Never mind life on Mars

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Message 2057055 - Posted: 14 Sep 2020, 15:28:08 UTC

Could there be life on, or more accurately in the clouds above, Venus:
https://www.bbc.co.uk/news/science-environment-54133538
Bob Smith
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Message 2057059 - Posted: 14 Sep 2020, 16:34:28 UTC - in response to Message 2057055.  

What is the temp there ?
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Message 2057060 - Posted: 14 Sep 2020, 16:47:28 UTC - in response to Message 2057059.  
Last modified: 14 Sep 2020, 16:48:29 UTC

What is the temp there ?

Just above the clouds, a very pleasant 'shirt sleeves' environment.

Small shame about no solid ground there unless you can walk on air.

There are also the small spoilers of sulfuric acid and radiation to tolerate...


All very tantalising for what has been found!

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Message 2057062 - Posted: 14 Sep 2020, 17:09:43 UTC

If life can exist in Venus' highly acidic atmosphere, it shows that life is capable of finding a way to adapt and thrive under a very wide range of conditions. Can anyone show that substantial amounts phosphine gas can arise naturally, and in the absence of life? Apparently not, so far at least. It seems that even the very nearest planet to Earth is inhabited, albeit probably with microscopic forms of life that float continuously in Venus' atmosphere.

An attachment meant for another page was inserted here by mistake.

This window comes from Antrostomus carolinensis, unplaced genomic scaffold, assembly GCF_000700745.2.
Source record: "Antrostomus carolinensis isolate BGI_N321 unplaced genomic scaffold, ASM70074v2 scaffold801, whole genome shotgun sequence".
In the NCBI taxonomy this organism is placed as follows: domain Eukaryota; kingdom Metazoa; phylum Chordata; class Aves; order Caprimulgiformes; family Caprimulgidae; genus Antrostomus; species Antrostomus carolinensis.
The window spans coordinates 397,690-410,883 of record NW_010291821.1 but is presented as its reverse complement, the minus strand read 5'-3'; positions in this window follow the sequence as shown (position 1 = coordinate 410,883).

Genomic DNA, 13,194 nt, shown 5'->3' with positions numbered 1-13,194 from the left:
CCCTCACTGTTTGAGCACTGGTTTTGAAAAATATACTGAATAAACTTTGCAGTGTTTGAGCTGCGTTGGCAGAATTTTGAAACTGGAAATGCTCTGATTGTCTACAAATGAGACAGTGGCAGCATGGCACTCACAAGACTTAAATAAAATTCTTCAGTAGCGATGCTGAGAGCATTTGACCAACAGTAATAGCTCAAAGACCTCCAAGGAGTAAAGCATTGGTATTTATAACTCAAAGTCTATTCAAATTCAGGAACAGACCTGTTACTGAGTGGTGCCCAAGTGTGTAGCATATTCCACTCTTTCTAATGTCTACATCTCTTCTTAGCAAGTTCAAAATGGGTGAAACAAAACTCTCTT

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Message 2057178 - Posted: 16 Sep 2020, 15:06:22 UTC

Venus' upper atmosphere is extremely dry, which would indicate a necessary adaptation in that respect, in any life found there. Water would not exist in quantities needed for life as we know it. This argues against the possibility of microbes carried by space probes from Earth contaminating Venus' atmosphere, which has been suggested, elsewhere. Phosphine is highly perishable, so whatever is making it must be flourishing, and replenishing it all the time.
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Message 2057204 - Posted: 16 Sep 2020, 23:59:08 UTC - in response to Message 2057178.  

The simplest explanation is an error in their spectroscopy. I think they were looking at the signature caused by sulphuric acid.
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Message 2057209 - Posted: 17 Sep 2020, 0:55:29 UTC - in response to Message 2057204.  

The simplest explanation is an error in their spectroscopy. I think they were looking at the signature caused by sulphuric acid.

That would be 'very surprising' for that to have been missed in all the reviews... Have you any data for that conjecture?


Note that the paper has been a number of years in the making including multiple observations to confirm their results...

Extraordinary claims and all that?... What data is there for or against?


All good science!

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Message 2057211 - Posted: 17 Sep 2020, 1:07:51 UTC - in response to Message 2057204.  

The simplest explanation is an error in their spectroscopy. I think they were looking at the signature caused by sulphuric acid.

https://www.skyatnightmagazine.com/news/life-on-venus-evidence-microbial-phosphine/
The astronomers used the James Clerk Maxwell Telescope (JCMT) in Hawaii to detect phosphine around Venus, then turned to the Atacama Large Millimeter/submillimeter Array (ALMA) in Chile for follow-up observations.

In both cases they observed Venus at a wavelength of about 1 millimetre, enabling them to see beyond the visible spectrum detectable by the human eye.